This is native to the Celtic and Gaelic races, and is practiced by a great many people in Australia today, who feel a strong connection to their Celtic-Gaelic roots. The essence and the teachings of the Celtic religion were encoded into the ancient legends, which were transmitted orally by the bards to the people. Modern Celtic Pagans are seeking to re-introduce this wealth of myth and knowledge into our modern world. (With thanks to Clan Dalriada)
A tradition which honours and celebrates the feminine aspects of divinity. Women are accorded great respect, and rituals are often designed to empower women with a sense of their own inherent spirituality and value.
The modern tradition of Druidry emphasises artistic skills such as poetry and music, and often encourages its members to undertake a study programme in these, and other more academic, disciplines. Most modern Druids follow a seasonal cycle of celebrations.
Many Pagans today do not follow a specific tradition, but actively work to save the Earth from further desecration, and honour the land upon which we live as a sacred representation of the Earth Mother. This style of religion often has no formal rites or methods of worship, but encourages each individual to honour divinity by caring for the Earth and all its creatures.
Many modern Pagan traditions are based upon the practices of a particular ethnic group, some modern, some ancient. In this category would come traditions such as Hellenic, Roman or Egyptian Paganism, as well as modern traditions continued by their ethnic groups; for example, voodoo, Santeria and Native American Indian traditions. This would also include the native Pagan traditions of the Pacific, and Australia’s Aboriginal people. Unfortunately a great many myths and traditions, and tribal lore, has been lost as a result of the uncompromising practices of missionaries and settlers.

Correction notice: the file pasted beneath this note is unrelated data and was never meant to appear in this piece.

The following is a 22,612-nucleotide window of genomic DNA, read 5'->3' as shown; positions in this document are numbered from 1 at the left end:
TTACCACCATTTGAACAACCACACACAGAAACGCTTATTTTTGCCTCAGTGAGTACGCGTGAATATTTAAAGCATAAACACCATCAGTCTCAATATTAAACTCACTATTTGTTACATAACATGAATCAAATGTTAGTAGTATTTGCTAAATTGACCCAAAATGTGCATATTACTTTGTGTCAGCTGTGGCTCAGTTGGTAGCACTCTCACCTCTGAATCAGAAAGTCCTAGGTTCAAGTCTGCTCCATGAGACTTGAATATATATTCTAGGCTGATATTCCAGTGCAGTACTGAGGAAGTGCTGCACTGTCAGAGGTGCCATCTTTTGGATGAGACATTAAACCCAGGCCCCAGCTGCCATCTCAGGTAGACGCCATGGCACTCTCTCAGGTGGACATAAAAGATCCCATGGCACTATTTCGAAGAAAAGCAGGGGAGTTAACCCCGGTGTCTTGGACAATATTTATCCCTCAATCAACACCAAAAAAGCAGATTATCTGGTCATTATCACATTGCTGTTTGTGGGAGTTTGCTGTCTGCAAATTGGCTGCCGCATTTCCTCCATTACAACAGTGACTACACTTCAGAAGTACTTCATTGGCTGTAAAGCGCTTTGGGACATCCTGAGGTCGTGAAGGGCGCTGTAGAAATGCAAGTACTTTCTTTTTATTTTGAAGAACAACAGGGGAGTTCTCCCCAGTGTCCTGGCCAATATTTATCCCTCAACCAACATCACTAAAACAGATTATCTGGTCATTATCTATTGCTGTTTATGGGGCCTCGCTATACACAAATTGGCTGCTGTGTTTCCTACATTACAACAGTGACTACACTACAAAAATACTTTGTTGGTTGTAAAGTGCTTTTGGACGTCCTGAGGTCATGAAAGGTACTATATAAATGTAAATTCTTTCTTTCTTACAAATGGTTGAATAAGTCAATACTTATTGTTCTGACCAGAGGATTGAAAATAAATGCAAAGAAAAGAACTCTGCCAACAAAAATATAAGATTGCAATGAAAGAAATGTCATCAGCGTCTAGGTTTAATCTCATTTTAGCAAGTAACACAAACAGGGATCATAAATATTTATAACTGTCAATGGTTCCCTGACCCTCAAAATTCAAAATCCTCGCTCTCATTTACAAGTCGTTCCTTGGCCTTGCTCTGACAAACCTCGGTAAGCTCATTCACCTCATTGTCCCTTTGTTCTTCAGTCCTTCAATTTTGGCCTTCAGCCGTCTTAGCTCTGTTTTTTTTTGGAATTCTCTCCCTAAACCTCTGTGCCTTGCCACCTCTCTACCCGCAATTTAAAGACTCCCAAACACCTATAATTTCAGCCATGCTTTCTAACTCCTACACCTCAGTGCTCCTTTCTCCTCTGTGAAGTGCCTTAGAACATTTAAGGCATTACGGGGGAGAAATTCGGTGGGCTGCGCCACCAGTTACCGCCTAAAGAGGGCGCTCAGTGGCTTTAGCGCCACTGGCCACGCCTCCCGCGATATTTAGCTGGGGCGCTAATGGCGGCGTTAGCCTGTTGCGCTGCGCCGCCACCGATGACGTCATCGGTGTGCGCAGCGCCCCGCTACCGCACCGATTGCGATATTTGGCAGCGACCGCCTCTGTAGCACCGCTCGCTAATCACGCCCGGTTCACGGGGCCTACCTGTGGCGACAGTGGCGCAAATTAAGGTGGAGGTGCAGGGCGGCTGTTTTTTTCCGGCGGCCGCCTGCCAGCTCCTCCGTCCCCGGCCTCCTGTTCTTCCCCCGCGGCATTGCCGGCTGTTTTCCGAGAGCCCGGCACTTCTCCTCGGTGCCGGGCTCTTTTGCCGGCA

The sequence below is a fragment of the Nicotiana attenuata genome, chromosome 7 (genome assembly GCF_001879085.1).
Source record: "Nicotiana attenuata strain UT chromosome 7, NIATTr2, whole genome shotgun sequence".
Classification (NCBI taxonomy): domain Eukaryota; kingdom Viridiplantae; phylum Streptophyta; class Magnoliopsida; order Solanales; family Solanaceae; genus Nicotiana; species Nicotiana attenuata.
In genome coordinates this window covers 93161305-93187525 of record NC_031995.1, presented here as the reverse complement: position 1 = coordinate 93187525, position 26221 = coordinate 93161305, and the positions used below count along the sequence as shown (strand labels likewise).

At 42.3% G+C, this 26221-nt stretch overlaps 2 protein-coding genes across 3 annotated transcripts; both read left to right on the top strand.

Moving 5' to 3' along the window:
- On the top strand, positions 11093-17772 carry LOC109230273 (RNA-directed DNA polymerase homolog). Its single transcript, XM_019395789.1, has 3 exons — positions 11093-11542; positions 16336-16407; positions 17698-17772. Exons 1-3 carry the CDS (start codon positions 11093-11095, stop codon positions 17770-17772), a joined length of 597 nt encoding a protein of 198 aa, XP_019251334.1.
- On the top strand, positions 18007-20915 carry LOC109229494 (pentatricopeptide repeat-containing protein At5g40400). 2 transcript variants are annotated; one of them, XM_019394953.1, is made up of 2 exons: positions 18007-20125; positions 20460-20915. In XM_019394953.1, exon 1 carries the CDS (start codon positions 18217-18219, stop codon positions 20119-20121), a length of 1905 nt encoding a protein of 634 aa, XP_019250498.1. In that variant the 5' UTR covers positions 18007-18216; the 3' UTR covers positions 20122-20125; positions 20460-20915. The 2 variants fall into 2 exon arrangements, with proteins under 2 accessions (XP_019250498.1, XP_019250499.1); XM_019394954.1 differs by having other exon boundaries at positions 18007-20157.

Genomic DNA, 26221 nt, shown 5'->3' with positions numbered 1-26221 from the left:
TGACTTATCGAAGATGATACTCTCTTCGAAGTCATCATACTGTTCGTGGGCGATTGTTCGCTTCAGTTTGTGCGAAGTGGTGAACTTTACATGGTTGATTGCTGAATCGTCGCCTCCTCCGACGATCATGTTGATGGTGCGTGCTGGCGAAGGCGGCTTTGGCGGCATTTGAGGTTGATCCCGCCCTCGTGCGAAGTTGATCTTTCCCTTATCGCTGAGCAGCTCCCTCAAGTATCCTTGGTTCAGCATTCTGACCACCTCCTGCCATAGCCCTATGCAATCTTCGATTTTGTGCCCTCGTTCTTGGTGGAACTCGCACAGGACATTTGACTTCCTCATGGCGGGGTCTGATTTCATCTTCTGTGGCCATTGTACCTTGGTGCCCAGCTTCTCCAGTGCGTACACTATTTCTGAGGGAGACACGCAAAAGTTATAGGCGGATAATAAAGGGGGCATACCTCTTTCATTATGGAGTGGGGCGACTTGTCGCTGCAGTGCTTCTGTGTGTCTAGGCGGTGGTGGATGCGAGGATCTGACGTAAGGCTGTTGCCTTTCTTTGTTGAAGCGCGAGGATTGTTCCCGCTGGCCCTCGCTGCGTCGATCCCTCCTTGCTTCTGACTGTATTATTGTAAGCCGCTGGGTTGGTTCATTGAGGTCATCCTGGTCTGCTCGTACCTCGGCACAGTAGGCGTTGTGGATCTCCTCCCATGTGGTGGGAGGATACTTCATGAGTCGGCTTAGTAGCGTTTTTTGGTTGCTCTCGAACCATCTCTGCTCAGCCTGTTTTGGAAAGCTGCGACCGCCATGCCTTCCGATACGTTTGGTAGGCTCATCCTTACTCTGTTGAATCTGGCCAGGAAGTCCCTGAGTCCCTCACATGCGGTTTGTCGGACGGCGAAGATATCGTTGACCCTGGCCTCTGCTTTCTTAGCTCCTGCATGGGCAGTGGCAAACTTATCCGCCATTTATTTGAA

Shamanism utilises skills and practices such as travelling in the spirit realms, tree lore, herb lore, and the use of totem animals. The tribal shaman was often responsible for spiritual matters within the tribe, and also for matters connected with birth, death and healing. Shamans are able to speak with the tribal ancestors and gain knowledge for the use of the tribe. These same practices are used in non-tribal societies today by many modern Pagan men and women.
This is a modern revival of the ancient folkloric and magical practices of Europe. Wiccans generally perceive divinity in the form of a Goddess and a God, who have several different aspects. Most Wiccans celebrate eight Festivals each year, and hold meetings in accordance with the phases of the Moon. There are several traditions within Wicca, and each has its own set of rituals and practices.
The popular revival of European Witchcraft (believed to be an ancient fertility religion). Also called The Old Religion, its modern practitioners are often skilled herbalists and healers; their practices and techniques are similar in many ways to those of the tribal shaman, the village Wisewoman and Cunningman. Whilst some Wiccans describe themselves (accurately) as Witches, there are a number of Witches who are not Wiccan. The two traditions are not mutually exclusive, but a Witch of the Northern tradition (for example) would have little in common with modern Wiccan practices.